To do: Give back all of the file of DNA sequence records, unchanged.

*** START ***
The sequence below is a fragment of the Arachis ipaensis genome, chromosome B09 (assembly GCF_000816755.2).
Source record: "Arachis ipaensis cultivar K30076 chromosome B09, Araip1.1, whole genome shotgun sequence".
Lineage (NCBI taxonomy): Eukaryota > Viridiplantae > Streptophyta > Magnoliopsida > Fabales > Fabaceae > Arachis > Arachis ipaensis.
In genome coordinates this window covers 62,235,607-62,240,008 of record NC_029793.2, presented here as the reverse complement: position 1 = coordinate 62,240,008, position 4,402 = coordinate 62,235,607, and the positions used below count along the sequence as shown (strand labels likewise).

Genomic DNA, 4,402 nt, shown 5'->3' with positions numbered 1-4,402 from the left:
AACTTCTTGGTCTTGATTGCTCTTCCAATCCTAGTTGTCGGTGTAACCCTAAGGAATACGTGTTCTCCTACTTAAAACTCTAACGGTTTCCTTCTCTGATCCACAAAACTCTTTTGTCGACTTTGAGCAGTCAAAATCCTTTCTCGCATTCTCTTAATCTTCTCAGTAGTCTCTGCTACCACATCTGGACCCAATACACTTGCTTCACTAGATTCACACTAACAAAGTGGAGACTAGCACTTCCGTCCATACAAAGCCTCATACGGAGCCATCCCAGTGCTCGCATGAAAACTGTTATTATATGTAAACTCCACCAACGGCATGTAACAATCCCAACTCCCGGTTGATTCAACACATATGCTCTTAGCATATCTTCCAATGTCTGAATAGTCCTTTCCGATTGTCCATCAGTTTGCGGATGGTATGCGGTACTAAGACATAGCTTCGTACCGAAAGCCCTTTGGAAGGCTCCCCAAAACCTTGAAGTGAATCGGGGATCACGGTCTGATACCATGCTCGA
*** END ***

The sequence below is a fragment of the Arachis ipaensis genome, chromosome B09 (assembly GCF_000816755.2).
Source record: "Arachis ipaensis cultivar K30076 chromosome B09, Araip1.1, whole genome shotgun sequence".
Lineage (NCBI taxonomy): Eukaryota > Viridiplantae > Streptophyta > Magnoliopsida > Fabales > Fabaceae > Arachis > Arachis ipaensis.
In genome coordinates this window covers 62,235,607-62,240,008 of record NC_029793.2, presented here as the reverse complement: position 1 = coordinate 62,240,008, position 4,402 = coordinate 62,235,607, and the positions used below count along the sequence as shown (strand labels likewise).

Genomic DNA, 4,402 nt, shown 5'->3' with positions numbered 1-4,402 from the left:
AACTTCTTGGTCTTGATTGCTCTTCCAATCCTAGTTGTCGGTGTAACCCTAAGGAATACGTGTTCTCCTACTTAAAACTCTAACGGTTTCCTTCTCTGATCCACAAAACTCTTTTGTCGACTTTGAGCAGTCAAAATCCTTTCTCGCATTCTCTTAATCTTCTCAGTAGTCTCTGCTACCACATCTGGACCCAATACACTTGCTTCACTAGATTCACACTAACAAAGTGGAGACTAGCACTTCCGTCCATACAAAGCCTCATACGGAGCCATCCCAGTGCTCGCATGAAAACTGTTATTATATGTAAACTCCACCAACGGCATGTAACAATCCCAACTCCCGGTTGATTCAACACATATGCTCTTAGCATATCTTCCAATGTCTGAATAGTCCTTTCCGATTGTCCATCAGTTTGCGGATGGTATGCGGTACTAAGACATAGCTTCGTACCGAAAGCCCTTTGGAAGGCTCCCCAAAACCTTGAAGTGAATCGGGGATCACGGTCTGATACCATGCTCGA